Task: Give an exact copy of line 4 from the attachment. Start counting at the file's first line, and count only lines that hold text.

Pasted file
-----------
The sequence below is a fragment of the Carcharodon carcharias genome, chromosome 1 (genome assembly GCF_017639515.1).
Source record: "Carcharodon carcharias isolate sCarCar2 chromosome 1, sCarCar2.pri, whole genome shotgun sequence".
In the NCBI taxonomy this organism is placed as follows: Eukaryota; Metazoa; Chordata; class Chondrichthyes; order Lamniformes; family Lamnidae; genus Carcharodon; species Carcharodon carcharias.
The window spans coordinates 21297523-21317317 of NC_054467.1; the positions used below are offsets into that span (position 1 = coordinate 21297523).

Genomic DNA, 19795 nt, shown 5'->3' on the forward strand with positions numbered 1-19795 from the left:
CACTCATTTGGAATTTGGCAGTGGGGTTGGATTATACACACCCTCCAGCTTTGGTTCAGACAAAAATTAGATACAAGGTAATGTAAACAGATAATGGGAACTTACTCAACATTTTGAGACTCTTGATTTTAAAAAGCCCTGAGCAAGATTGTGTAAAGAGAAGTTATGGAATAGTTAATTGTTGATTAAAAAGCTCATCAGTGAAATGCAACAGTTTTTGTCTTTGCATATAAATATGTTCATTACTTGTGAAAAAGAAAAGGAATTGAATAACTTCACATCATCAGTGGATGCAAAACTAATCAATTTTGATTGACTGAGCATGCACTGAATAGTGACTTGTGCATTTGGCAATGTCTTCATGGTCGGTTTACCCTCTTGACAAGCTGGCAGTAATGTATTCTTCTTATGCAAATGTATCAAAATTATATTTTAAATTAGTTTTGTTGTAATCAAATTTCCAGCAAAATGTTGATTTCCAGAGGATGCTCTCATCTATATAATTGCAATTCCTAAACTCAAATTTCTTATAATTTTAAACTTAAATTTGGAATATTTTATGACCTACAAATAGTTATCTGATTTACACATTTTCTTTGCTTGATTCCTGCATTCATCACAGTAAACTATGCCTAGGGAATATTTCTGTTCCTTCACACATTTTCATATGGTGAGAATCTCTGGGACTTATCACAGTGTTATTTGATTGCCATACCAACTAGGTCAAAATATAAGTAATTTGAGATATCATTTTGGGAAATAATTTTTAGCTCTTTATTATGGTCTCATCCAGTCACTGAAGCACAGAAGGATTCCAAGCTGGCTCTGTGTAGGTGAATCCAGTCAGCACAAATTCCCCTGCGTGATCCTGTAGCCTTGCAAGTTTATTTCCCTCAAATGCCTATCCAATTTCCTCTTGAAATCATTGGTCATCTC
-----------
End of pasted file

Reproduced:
The window spans coordinates 21297523-21317317 of NC_054467.1; the positions used below are offsets into that span (position 1 = coordinate 21297523).